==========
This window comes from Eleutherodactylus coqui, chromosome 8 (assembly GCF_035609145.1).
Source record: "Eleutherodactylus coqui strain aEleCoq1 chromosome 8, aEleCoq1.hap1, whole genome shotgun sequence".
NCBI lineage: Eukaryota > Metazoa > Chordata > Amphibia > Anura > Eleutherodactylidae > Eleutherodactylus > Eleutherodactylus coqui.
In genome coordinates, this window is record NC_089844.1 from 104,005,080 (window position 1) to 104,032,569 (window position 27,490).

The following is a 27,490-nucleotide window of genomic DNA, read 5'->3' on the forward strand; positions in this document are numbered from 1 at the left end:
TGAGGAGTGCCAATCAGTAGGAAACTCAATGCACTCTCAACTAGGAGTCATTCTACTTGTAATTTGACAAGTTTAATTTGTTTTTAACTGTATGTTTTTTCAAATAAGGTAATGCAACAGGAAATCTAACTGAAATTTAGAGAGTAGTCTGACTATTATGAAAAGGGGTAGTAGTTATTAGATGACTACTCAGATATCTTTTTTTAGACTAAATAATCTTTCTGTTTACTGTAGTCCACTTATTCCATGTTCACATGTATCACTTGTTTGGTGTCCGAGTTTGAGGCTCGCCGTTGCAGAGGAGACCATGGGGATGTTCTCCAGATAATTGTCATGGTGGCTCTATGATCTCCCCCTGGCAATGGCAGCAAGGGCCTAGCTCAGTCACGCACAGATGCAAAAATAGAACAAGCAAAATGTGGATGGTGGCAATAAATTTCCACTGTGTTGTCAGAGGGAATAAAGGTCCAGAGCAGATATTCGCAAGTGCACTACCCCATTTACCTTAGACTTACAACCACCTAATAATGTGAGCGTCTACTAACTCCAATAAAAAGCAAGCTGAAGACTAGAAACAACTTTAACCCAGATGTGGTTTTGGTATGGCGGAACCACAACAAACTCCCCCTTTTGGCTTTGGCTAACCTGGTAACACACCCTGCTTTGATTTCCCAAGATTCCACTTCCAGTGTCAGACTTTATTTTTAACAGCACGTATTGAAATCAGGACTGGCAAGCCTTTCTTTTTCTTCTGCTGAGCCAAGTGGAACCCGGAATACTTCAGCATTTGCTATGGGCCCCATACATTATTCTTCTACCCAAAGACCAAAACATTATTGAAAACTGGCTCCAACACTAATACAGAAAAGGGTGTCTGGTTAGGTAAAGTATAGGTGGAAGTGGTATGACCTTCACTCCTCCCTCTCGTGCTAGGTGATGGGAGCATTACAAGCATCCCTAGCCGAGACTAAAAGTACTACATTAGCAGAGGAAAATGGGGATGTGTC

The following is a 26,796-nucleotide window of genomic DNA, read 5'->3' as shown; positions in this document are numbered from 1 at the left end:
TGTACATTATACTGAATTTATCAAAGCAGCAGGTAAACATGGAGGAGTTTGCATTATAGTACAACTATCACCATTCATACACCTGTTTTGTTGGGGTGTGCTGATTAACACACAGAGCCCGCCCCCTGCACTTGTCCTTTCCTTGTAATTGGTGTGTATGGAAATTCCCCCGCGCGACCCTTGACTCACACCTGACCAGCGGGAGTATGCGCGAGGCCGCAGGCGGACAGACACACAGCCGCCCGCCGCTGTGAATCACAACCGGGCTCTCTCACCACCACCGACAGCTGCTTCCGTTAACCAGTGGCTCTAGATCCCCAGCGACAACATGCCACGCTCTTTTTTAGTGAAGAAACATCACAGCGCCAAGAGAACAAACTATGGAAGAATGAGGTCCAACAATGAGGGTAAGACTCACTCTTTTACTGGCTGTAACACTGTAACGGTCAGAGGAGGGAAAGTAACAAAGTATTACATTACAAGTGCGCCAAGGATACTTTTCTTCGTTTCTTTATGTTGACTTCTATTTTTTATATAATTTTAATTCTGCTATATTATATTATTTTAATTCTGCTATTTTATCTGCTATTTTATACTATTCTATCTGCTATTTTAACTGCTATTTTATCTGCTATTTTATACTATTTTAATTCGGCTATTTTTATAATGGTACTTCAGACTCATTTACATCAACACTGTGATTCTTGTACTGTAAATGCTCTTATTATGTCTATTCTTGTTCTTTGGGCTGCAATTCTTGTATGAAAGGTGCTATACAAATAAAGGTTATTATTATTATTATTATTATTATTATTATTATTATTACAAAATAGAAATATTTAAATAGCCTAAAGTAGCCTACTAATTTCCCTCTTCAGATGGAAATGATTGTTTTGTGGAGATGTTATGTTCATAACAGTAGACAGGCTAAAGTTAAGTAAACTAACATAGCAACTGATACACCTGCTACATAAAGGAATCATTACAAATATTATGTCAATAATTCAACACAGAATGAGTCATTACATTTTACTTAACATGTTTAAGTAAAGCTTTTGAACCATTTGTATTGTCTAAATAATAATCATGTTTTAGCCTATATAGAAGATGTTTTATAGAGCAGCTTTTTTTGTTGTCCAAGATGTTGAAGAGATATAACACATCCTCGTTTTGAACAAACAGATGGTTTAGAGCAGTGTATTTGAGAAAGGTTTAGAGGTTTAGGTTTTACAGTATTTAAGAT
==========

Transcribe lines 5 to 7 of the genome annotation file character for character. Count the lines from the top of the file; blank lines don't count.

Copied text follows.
The following is a 27,490-nucleotide window of genomic DNA, read 5'->3' on the forward strand; positions in this document are numbered from 1 at the left end:
TGAGGAGTGCCAATCAGTAGGAAACTCAATGCACTCTCAACTAGGAGTCATTCTACTTGTAATTTGACAAGTTTAATTTGTTTTTAACTGTATGTTTTTTCAAATAAGGTAATGCAACAGGAAATCTAACTGAAATTTAGAGAGTAGTCTGACTATTATGAAAAGGGGTAGTAGTTATTAGATGACTACTCAGATATCTTTTTTTAGACTAAATAATCTTTCTGTTTACTGTAGTCCACTTATTCCATGTTCACATGTATCACTTGTTTGGTGTCCGAGTTTGAGGCTCGCCGTTGCAGAGGAGACCATGGGGATGTTCTCCAGATAATTGTCATGGTGGCTCTATGATCTCCCCCTGGCAATGGCAGCAAGGGCCTAGCTCAGTCACGCACAGATGCAAAAATAGAACAAGCAAAATGTGGATGGTGGCAATAAATTTCCACTGTGTTGTCAGAGGGAATAAAGGTCCAGAGCAGATATTCGCAAGTGCACTACCCCATTTACCTTAGACTTACAACCACCTAATAATGTGAGCGTCTACTAACTCCAATAAAAAGCAAGCTGAAGACTAGAAACAACTTTAACCCAGATGTGGTTTTGGTATGGCGGAACCACAACAAACTCCCCCTTTTGGCTTTGGCTAACCTGGTAACACACCCTGCTTTGATTTCCCAAGATTCCACTTCCAGTGTCAGACTTTATTTTTAACAGCACGTATTGAAATCAGGACTGGCAAGCCTTTCTTTTTCTTCTGCTGAGCCAAGTGGAACCCGGAATACTTCAGCATTTGCTATGGGCCCCATACATTATTCTTCTACCCAAAGACCAAAACATTATTGAAAACTGGCTCCAACACTAATACAGAAAAGGGTGTCTGGTTAGGTAAAGTATAGGTGGAAGTGGTATGACCTTCACTCCTCCCTCTCGTGCTAGGTGATGGGAGCATTACAAGCATCCCTAGCCGAGACTAAAAGTACTACATTAGCAGAGGAAAATGGGGATGTGTC

The following is a 26,796-nucleotide window of genomic DNA, read 5'->3' as shown; positions in this document are numbered from 1 at the left end: